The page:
By: Steven Nelms
In some ways, I think I definitely would. If someone put a gun to my head, I’d say, “ya sure, pull the trigger”. It’s over quick and easy. But what if someone put a knife to my throat? A serrated knife that’s going to take its time? What would I do? Would I break down into a fit of tears? Would I renounce my faith in utter fear? I don’t know. Honestly, I don’t. I’d like to think that I’ve counted the cost, but then I see the video of ISIS followers cutting the heads off of 21 Egyptian Christians whose last words were simply, “My Lord Jesus”, and I think again.
These men deserve a moment of silence. God deserves endless praise and adoration. Where I struggle with reading God’s word every day, or even praying to Christ every day and praising his name every day, these 21 men knelt silently, without struggle, without tears, and simply called upon the name of Christ in their last moments. They exemplified a faith that is real. Laying down their lives for Christ was not a hypothetical for them. It was not a spiritualization of how they ought to prioritize their daily lives. It was a choice that they had to make before a blade was brought to their throats.
I have nothing to say about the actions of ISIS or their supporters. I do want to confess that I doubted the news coverage about these Christians. I doubted the authenticity of the video as I watched it for myself. I thought, “This must be staged. No one could be kneeling with a knife’s edge at their throat so contently. No one could be facing painful death without fear and trembling.” And yet these men did. To the very end. Their faith was true and they had no fear of those who could only destroy the body. They feared and stayed faithful to the one who can destroy body and soul. And now they’ve arrived home.
As Christians who are left to witness the slaughter of brothers and sisters, how are we to respond? The Coptic Orthodox Church of Egypt has rejoiced in their countries violent retaliation to these actions. I can’t blame them. The nature of my heart is to retaliate against violence with violence. I don’t want to see barbarism go unpunished. But is this the response we should have? I feel inadequate to speak to the proper response to your son or brother being slaughtered as I feel inadequate to say whether my own faith would be so strong in those moments of terror. But this is what I believe.
Our faith must be defined by who we are and who we worship; not defined by who we are not and who we do not worship. Some critical responses to the uproar of Christians’ in response to this tragedy has been to mention the slaughter of non-Christians at the hands of Christians in parts of central Africa. This is undeniably true. Men, women, and children have been murdered in the name of Christ within our life time. We don’t need to harken back to the Crusades to find a time of blood shed by Christians. But here is where the distinction must be made. Are these people Christians because of who they worship or are they called Christians because of who they don’t worship?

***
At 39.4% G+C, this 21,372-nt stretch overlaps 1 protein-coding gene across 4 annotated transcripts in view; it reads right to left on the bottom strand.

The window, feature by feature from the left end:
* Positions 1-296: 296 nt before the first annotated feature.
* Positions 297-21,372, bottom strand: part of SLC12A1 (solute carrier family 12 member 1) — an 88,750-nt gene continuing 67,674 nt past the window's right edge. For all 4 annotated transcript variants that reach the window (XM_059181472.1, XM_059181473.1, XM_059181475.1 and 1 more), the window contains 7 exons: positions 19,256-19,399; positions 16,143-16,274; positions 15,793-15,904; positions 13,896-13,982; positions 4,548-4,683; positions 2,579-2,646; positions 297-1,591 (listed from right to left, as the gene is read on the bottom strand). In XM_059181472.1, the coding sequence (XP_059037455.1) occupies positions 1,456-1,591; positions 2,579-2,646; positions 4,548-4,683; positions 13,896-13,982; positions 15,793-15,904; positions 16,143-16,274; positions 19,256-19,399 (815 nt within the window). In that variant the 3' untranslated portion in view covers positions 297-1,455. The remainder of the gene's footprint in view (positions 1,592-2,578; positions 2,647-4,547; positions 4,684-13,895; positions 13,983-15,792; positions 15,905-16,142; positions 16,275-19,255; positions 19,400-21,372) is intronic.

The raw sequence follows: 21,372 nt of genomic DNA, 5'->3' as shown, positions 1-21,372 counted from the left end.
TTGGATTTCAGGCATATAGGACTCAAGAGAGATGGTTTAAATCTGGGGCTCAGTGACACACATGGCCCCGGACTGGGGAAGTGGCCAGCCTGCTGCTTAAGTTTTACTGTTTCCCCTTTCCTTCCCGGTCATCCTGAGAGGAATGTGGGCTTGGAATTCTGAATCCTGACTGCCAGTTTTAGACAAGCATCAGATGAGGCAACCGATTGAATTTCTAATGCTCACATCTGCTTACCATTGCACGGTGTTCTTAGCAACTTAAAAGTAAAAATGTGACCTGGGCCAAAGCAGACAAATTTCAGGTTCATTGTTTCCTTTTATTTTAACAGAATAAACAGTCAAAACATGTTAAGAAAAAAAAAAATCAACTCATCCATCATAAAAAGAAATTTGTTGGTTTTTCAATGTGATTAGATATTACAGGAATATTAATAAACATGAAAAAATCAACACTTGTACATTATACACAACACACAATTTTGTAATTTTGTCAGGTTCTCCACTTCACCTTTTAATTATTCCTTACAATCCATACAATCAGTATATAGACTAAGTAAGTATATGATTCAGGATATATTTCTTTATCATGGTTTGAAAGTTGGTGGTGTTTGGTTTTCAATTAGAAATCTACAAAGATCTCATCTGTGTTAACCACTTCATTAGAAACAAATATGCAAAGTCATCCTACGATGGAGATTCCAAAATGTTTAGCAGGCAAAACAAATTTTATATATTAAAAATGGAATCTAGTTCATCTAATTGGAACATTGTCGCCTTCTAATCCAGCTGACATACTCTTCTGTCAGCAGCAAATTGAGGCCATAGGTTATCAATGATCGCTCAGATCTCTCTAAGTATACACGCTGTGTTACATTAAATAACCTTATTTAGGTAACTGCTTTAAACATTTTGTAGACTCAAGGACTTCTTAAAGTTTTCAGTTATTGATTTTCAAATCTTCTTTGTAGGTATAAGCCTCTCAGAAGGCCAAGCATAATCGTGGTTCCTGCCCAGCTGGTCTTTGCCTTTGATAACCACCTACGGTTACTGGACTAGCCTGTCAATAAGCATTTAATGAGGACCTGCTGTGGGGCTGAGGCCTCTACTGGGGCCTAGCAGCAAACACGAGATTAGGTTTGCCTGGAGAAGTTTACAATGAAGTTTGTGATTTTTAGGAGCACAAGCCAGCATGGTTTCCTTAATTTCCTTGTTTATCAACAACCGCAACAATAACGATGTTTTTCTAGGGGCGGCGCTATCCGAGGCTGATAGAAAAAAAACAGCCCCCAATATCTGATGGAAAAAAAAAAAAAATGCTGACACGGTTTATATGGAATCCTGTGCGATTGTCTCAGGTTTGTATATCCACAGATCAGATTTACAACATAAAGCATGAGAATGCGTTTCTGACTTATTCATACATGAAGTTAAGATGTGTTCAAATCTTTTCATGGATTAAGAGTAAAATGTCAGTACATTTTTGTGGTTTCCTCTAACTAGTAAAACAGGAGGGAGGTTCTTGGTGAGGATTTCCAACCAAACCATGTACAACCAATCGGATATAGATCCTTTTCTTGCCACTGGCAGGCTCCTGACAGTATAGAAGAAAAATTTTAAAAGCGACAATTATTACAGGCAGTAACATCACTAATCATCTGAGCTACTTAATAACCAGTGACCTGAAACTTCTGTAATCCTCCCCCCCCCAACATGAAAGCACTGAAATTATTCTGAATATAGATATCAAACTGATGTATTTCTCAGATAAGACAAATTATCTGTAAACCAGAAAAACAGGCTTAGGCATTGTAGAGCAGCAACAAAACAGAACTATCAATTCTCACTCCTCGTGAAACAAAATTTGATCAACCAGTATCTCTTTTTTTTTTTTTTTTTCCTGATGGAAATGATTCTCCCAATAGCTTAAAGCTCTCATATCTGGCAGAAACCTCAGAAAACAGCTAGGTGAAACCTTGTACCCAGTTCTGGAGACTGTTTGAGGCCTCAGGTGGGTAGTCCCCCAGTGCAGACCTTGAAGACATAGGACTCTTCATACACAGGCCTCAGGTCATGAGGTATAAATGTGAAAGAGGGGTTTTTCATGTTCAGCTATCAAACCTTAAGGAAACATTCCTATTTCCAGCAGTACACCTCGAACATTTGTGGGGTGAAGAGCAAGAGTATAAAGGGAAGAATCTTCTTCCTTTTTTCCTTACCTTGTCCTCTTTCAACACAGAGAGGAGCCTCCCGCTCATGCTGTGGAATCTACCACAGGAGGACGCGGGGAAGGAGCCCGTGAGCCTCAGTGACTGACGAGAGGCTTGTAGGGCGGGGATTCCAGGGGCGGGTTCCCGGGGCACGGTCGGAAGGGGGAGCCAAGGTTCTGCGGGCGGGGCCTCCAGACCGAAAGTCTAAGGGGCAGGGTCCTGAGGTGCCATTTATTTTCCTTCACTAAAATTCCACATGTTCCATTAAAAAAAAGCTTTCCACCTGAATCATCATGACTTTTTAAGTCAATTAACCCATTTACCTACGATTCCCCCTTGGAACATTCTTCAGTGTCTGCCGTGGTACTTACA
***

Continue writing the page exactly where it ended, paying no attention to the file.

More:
The reality is, in most parts of Africa, especially in the northwest quadrant, Islam has had such a historical stronghold over the politics, power, and economies of that area that to be a Christian is simply to not be a Muslim. Particularly in Nigeria, you have two choices. You are either a Christian or a Muslim and whichever you choose indicates more about what you didn’t choose than what you did choose. These Christians who are murdering people in the name of their faith are not Christians who worship Christ. They are Christians who don’t worship Allah, and that’s it.
So I believe the most consistent response that we can have as Christians is to continue acting in accordance with who we do worship, and not allow ourselves to be defined by who we don’t worship. Let’s not allow ourselves to be swept away by cursing and hating and all-together being consumed by thoughts over ISIS and their professed beliefs. Let’s continue to focus our time and energy on worshipping Christ and praising God, because at the end of the day, he deserves it. His name was glorified by the perseverance of these 21 saints. His name will continue to be glorified by our praises.
It’s a horrific thing that happened. The video was sickening. But in the midst of the brutality, there was an immense sense of peace in the simple utterance of the words, “My Lord Jesus”. In our remembrance of these brothers in Christ and our compassion for the families who lost brothers, sons, and fathers, let’s continue to be defined as Christians by who we worship and who we love and nothing else.
When conversations turn toward ISIS and their professed Islamic faith, let us turn the conversation to the faith of those who have died for Christ and their commitment to their Lord. And next time we think about whether we’d die for Christ, let’s not take it lightly or trivialize it or spiritualize it. Let’s be honest with ourselves and count the cost.